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Re: Ceratonykus braincase described
David Marjanovic <email@example.com> wrote:
> That could explain why parvicursorines are so unusually small... but they're
> not _that_ small, are they? And *Patagonykus*, of course, had a decent size.
> Too bad its skull is unknown; but it didn't have as extreme forelimbs as the
Yes, even the aardwolf has a low metabolic rate for its body size.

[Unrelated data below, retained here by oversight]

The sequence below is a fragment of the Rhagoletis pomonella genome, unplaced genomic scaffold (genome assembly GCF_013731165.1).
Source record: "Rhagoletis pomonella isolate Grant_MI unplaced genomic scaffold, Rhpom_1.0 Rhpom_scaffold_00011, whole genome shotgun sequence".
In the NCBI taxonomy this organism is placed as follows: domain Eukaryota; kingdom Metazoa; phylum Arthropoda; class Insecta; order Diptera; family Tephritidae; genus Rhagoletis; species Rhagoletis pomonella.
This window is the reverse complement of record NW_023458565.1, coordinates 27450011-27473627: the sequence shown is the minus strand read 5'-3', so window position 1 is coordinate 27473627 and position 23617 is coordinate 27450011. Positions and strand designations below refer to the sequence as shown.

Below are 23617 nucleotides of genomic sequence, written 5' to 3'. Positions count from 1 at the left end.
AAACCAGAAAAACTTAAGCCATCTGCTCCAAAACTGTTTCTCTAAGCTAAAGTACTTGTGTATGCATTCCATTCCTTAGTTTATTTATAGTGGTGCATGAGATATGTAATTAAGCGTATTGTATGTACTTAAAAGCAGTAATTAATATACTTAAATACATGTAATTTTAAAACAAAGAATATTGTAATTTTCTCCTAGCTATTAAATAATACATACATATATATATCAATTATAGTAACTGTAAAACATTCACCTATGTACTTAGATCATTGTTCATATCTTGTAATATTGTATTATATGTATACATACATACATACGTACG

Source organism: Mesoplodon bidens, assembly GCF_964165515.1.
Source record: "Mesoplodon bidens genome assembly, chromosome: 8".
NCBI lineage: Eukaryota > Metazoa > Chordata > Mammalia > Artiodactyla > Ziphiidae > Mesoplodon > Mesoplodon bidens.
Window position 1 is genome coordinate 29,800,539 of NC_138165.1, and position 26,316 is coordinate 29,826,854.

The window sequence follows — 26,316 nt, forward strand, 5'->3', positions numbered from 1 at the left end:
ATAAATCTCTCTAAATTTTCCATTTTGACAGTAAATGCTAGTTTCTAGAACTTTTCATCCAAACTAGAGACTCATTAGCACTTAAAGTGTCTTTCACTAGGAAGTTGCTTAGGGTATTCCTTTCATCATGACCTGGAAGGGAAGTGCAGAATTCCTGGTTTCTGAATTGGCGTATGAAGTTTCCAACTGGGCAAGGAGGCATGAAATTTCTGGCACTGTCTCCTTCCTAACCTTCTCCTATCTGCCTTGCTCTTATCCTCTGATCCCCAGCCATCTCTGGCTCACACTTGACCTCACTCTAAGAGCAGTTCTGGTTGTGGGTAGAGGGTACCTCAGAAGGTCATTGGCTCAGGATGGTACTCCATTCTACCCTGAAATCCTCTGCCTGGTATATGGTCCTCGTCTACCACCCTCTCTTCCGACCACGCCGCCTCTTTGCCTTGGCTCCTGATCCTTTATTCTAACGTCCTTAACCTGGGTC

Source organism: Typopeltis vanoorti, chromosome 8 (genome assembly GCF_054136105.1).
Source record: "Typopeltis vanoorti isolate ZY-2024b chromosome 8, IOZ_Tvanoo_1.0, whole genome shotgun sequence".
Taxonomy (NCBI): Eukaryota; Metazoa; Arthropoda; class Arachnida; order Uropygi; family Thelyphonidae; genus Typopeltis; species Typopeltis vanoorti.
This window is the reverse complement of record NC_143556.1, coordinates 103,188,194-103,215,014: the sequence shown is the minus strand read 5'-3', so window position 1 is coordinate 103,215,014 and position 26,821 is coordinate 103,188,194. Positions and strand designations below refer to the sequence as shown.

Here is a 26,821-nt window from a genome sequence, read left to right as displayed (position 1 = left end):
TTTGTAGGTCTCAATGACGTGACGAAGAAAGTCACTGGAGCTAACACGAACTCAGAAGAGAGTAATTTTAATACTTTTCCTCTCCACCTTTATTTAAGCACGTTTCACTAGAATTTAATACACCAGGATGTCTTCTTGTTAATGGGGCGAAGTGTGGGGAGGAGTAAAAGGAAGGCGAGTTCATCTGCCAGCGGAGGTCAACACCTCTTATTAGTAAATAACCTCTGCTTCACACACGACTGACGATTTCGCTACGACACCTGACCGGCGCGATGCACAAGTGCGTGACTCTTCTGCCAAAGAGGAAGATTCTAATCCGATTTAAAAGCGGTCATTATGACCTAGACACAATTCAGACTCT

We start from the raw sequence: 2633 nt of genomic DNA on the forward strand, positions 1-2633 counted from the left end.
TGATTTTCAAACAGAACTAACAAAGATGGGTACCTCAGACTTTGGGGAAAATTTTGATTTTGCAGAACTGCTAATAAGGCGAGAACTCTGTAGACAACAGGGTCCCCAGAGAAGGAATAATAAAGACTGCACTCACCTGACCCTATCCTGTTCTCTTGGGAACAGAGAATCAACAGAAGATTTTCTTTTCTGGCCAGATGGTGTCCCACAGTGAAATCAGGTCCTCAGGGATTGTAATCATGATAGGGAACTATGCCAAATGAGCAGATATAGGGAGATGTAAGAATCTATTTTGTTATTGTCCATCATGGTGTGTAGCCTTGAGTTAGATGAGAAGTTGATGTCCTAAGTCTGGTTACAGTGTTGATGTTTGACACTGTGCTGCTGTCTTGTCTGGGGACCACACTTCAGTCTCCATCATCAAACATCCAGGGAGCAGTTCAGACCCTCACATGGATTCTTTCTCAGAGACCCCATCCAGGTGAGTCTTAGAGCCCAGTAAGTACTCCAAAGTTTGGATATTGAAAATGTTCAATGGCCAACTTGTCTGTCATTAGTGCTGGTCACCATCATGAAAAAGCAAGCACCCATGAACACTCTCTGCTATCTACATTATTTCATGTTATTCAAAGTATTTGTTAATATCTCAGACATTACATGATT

Though not as low as that of anteaters (vermilinguans), pangolins
(philodotans), the aardvark, or the echidna. This may relate to the
aardwolf's preference for termites (more energy-yield per unit of
biomass than ants), and/or to the aardwolf being less morphologically
specialized for myrmecophagy (the "recent convert" thing - other
myrmecophagous placental lineages extend back to the early Cenozoic).
I also note that AFAIK there are no known myrmecophagous birds. There
are birds that include ants or termites in their diets, but no bird
has these particular social insects as major components. Presumably,
any myrmecophagous birds (if bioenergetically feasible) would be